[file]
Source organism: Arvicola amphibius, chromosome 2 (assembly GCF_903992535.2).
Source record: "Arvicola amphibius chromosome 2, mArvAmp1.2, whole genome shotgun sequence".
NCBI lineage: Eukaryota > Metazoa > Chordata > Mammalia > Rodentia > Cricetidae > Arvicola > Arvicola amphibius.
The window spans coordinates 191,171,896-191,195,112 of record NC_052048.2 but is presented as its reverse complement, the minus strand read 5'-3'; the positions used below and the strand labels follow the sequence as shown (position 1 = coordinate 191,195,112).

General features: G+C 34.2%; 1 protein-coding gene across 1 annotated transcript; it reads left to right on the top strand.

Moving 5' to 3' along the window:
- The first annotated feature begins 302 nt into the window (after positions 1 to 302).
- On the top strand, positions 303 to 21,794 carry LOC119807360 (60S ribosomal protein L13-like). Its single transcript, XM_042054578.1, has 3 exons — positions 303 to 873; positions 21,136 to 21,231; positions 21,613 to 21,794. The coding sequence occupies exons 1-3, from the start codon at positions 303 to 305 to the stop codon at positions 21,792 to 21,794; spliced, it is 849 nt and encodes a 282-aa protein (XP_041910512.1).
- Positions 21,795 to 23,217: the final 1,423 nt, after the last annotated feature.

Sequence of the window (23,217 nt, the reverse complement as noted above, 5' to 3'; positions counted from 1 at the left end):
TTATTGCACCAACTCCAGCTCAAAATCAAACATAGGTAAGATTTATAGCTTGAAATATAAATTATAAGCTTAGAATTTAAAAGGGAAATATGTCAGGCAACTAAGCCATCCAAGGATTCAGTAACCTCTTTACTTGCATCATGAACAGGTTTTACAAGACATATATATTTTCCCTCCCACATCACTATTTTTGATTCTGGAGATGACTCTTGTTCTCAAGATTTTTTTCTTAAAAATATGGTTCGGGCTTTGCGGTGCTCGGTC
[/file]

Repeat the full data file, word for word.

Source organism: Arvicola amphibius, chromosome 2 (assembly GCF_903992535.2).
Source record: "Arvicola amphibius chromosome 2, mArvAmp1.2, whole genome shotgun sequence".
NCBI lineage: Eukaryota > Metazoa > Chordata > Mammalia > Rodentia > Cricetidae > Arvicola > Arvicola amphibius.
The window spans coordinates 191,171,896-191,195,112 of record NC_052048.2 but is presented as its reverse complement, the minus strand read 5'-3'; the positions used below and the strand labels follow the sequence as shown (position 1 = coordinate 191,195,112).

General features: G+C 34.2%; 1 protein-coding gene across 1 annotated transcript; it reads left to right on the top strand.

Moving 5' to 3' along the window:
- The first annotated feature begins 302 nt into the window (after positions 1 to 302).
- On the top strand, positions 303 to 21,794 carry LOC119807360 (60S ribosomal protein L13-like). Its single transcript, XM_042054578.1, has 3 exons — positions 303 to 873; positions 21,136 to 21,231; positions 21,613 to 21,794. The coding sequence occupies exons 1-3, from the start codon at positions 303 to 305 to the stop codon at positions 21,792 to 21,794; spliced, it is 849 nt and encodes a 282-aa protein (XP_041910512.1).
- Positions 21,795 to 23,217: the final 1,423 nt, after the last annotated feature.

Sequence of the window (23,217 nt, the reverse complement as noted above, 5' to 3'; positions counted from 1 at the left end):
TTATTGCACCAACTCCAGCTCAAAATCAAACATAGGTAAGATTTATAGCTTGAAATATAAATTATAAGCTTAGAATTTAAAAGGGAAATATGTCAGGCAACTAAGCCATCCAAGGATTCAGTAACCTCTTTACTTGCATCATGAACAGGTTTTACAAGACATATATATTTTCCCTCCCACATCACTATTTTTGATTCTGGAGATGACTCTTGTTCTCAAGATTTTTTTCTTAAAAATATGGTTCGGGCTTTGCGGTGCTCGGTC